Why are there Georgians? Donald Rayfield’s grim history makes one wonder how they escaped vanishing as a people, as was the fate of Khazars and Avars. Yet Georgians not only endured, but created an internationally-recognized self-governing state.
More chronicle than analysis, Rayfield’s Edge of Empires exhaustively describes Georgia’s harrowing past. But, disappointingly, it offers few clues about why that nation has proven so resilient.
Rayfield, Professor of Russian and Georgian at the University of London and a renowned historian and linguist, has written a thorough and careful account of the speakers of the Kartvelian languages, principally Georgian, from the Bronze Age to 2010. A valuable reference work, Edge of Empires is lucid, detailed and mercifully free from jargon.
Some insights sparkle in the largely gloomy story, such as the discussion of Tsarist Russia’s inadvertent role in creating a unified Georgia, first by building institutions and exposing Georgians to new thinking, and, then, through the use of repressive policies that forged the notion of a common enemy in the eyes of the local population. Rayfield’s expertise on Stalin and his circle shines when he examines the career of Lavrenti Beria, the KGB chief. Meanwhile, his account of Georgian émigrés during the Second World War highlights the ambivalence of patriotism.
Rayfield also views the 2003 Rose Revolution and its still-evolving aftermath with an objective lens.
Scholars wanting to trace Georgia’s princely houses will benefit from the dynastic tables and a thorough index. On the down side, more and better maps would have been welcome.
Precisely 60 percent of the text covers events prior to 1800 and, like a real-life Candide, it chroincles a cavalcade of atrocities visited upon Georgians by sundry invaders and their own rulers. Occasionally darkly comic—one local despot “weeping over his son’s corpse, struck his [own] head with an iron cudgel and dropped dead”—the story is mostly gruesome.
Tbilisi’s fate during the Mongol invasion is typical: “tens of thousands were killed with unspeakable cruelty; the streets were awash with blood, brains and human hair”. Eye-gouging, often ordered by Georgian princes against rival relatives, occurs with depressing frequency. In reading about 17th century western Georgia’s mini-monarchs, one learns they are driven by “concupiscence, vengefulness and idiocy,” a mix that produces “internecine war, depositions and restorations, abduction, adultery, mutilation, murder and treachery.” With a few exceptions, this picture fits the whole epoch.
These centuries were violent throughout Eurasia and Europe. But the sheer weight of brutality, pestilence, enslavement and misgovernment piled onto a small rocky country and its people makes the Kartvelians’ survival astonishing. Rayfield, unfortunately, doesn’t tell us how they did it.
Was it something in the culture?
There are glimpses into what might have been a deeper work, as when Rayfield notes that Georgia’s greatest king and first unifier, 12th century David the Builder, was the first to call the country “Sakartvelo” (land of the Kartvelians). Tracing this usage over time could have revealed the growth of the idea of a cohesive Georgian nation. But art, literature, language and faith are mentioned only in occasional paragraphs—a major disappointment from the author of The Literature of Georgia. And while Rayfield notes controversies over the autocephaly of the Georgian Orthodox Church and determined resistance to Soviet efforts to lower the status of the language, he refrains from drawing larger conclusions about their roles in the survival of the Georgian people.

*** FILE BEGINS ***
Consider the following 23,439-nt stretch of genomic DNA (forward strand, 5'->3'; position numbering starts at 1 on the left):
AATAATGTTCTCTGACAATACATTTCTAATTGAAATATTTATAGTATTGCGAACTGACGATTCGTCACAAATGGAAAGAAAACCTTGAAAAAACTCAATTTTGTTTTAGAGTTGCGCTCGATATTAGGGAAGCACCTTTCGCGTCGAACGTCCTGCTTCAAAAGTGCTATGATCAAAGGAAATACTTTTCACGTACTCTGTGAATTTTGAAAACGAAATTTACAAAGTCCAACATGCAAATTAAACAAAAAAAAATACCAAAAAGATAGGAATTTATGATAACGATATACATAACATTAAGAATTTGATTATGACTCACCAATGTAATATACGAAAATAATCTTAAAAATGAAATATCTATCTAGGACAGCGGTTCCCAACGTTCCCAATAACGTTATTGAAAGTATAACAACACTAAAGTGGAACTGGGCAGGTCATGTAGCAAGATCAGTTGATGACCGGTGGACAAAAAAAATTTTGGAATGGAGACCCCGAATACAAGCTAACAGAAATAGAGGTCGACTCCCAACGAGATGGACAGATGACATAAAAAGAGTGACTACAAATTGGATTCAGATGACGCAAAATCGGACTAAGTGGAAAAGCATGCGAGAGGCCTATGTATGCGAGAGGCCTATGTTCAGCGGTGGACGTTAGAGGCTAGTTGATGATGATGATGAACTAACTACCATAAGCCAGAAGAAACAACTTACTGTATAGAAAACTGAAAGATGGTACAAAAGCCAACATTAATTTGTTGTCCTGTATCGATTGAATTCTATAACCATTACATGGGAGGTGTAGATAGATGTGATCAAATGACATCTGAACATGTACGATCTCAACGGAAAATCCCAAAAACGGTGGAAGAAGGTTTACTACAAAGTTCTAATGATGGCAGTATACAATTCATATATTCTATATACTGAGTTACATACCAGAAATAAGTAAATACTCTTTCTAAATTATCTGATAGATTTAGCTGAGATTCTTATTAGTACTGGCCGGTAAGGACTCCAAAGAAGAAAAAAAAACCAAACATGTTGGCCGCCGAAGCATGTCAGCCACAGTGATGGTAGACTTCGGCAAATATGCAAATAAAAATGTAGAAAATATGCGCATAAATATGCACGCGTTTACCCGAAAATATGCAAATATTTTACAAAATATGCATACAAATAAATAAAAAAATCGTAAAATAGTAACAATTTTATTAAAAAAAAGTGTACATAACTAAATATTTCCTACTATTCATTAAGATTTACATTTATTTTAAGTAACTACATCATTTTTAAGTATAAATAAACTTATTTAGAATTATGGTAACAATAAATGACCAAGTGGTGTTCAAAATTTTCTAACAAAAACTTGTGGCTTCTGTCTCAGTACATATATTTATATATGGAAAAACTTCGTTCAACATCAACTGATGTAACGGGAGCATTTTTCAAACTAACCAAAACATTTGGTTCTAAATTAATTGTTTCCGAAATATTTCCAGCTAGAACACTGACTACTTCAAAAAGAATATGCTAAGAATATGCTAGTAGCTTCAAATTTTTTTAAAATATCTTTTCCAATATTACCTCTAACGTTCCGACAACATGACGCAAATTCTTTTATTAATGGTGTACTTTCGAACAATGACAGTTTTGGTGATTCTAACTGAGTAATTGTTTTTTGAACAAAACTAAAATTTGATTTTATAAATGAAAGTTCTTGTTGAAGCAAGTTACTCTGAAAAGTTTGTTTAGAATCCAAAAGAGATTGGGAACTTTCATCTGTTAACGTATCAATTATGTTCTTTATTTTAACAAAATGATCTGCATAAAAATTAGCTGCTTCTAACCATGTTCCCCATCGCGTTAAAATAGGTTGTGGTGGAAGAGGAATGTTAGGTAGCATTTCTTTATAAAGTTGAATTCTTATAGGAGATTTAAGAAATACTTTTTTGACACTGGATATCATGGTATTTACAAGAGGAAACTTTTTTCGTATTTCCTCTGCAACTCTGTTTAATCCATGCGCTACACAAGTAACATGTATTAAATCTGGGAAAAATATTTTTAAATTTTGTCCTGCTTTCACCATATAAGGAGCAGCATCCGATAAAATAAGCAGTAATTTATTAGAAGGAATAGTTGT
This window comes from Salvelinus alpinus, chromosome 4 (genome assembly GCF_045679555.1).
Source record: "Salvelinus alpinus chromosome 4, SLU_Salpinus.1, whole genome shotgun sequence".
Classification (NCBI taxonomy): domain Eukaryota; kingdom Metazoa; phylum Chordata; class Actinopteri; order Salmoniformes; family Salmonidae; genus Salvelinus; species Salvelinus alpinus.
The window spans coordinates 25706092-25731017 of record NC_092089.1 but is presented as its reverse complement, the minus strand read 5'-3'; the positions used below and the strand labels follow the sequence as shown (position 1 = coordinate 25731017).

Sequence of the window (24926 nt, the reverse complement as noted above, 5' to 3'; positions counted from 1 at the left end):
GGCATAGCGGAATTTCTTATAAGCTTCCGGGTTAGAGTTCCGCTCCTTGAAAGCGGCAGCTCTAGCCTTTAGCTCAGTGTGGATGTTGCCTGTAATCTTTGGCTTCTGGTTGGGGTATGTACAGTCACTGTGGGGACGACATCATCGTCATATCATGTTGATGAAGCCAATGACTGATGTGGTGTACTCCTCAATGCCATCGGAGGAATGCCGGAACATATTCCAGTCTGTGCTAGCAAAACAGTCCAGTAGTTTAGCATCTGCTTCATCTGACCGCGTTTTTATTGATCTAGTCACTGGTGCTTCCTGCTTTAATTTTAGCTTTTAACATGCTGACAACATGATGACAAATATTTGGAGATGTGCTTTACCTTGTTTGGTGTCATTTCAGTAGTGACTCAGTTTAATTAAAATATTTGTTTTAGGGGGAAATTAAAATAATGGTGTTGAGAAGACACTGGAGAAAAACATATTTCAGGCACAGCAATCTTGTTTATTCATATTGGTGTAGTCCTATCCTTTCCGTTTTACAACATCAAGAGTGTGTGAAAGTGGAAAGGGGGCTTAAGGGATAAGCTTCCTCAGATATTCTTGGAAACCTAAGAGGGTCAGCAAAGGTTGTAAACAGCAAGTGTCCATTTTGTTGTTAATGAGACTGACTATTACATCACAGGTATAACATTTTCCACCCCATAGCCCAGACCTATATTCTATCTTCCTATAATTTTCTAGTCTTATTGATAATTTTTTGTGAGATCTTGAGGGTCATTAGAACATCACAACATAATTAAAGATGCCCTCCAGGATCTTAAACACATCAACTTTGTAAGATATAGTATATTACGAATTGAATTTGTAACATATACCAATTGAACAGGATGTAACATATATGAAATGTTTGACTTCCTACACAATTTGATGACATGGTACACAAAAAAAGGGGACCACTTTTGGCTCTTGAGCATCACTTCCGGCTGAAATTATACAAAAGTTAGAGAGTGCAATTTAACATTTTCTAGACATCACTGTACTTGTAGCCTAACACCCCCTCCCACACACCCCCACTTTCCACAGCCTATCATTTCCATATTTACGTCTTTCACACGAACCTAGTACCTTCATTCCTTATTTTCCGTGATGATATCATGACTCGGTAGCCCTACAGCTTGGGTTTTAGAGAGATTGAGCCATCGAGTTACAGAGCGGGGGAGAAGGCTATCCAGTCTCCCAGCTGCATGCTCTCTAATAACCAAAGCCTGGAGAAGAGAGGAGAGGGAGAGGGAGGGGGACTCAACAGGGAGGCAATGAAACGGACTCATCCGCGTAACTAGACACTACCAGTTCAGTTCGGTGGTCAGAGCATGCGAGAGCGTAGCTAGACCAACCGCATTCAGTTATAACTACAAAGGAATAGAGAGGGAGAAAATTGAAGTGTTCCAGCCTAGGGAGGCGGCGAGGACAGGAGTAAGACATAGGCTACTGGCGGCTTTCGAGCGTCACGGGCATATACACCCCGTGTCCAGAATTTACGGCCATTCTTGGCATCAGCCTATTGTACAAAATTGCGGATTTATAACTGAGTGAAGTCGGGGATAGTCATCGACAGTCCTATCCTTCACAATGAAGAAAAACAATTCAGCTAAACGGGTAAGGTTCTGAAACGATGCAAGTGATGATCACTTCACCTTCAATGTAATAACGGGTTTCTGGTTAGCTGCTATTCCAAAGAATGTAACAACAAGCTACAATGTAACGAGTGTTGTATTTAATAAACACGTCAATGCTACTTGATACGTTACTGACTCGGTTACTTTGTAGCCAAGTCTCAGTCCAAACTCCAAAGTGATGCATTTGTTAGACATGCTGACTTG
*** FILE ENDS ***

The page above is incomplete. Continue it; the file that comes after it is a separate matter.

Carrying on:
Culture is a slippery term and Rayfield correctly avoids rhapsodies about fierce highlanders and sloe-eyed princesses bearing goblets of wine. Like other small nationalities in tough neighborhoods, Georgians are shrewd survivors, enduring and often outwitting shah, sultan, czar and commissar alike. But while cultural identity is often sentimentalized, hero-tales, customs, and family and village histories do provide coherence and foster resistance to assimilation by occupiers, especially when linked to a faith and language distinct from the outsider’s. Ireland and Serbia, among many others, relied on these identity markers to withstand centuries of oppression. Is this also a key for Georgia?
Additional questions that have relevance to contemporary Georgia go unaddressed. Did the Kartvelians’ disunity paradoxically build in resilience, ensuring that when one region was conquered, others could survive? Were the turbulent mountain princes—while busy killing and maiming each other—also accidental progenitors of democratic resistance to centralized authoritarianism? Does the singularity of the language group—not Slavic or even Indo-European—offer speakers a built-in “friend or foe” mechanism? And while Edge of Empires carefully shows how individual Abkhaz, Ossetians and Georgians interact throughout the centuries—usually in dynastic struggles—it does not assess how these peoples viewed the development of an encompassing “Georgian” state.
While Rayfield shouldn’t be blamed for failing to answer questions he hasn’t posed, this austere and strictly chronological work ends up standing in splendid isolation. Edge of Empires does not engage other scholarship on Georgia and lacks either an initial or final chapter laying out key themes or drawing conclusions. It is a work of massive and impressive erudition but does not have much explanatory force.
Elisabeth Brocking is a former U.S. diplomat who has lived and worked in Georgia.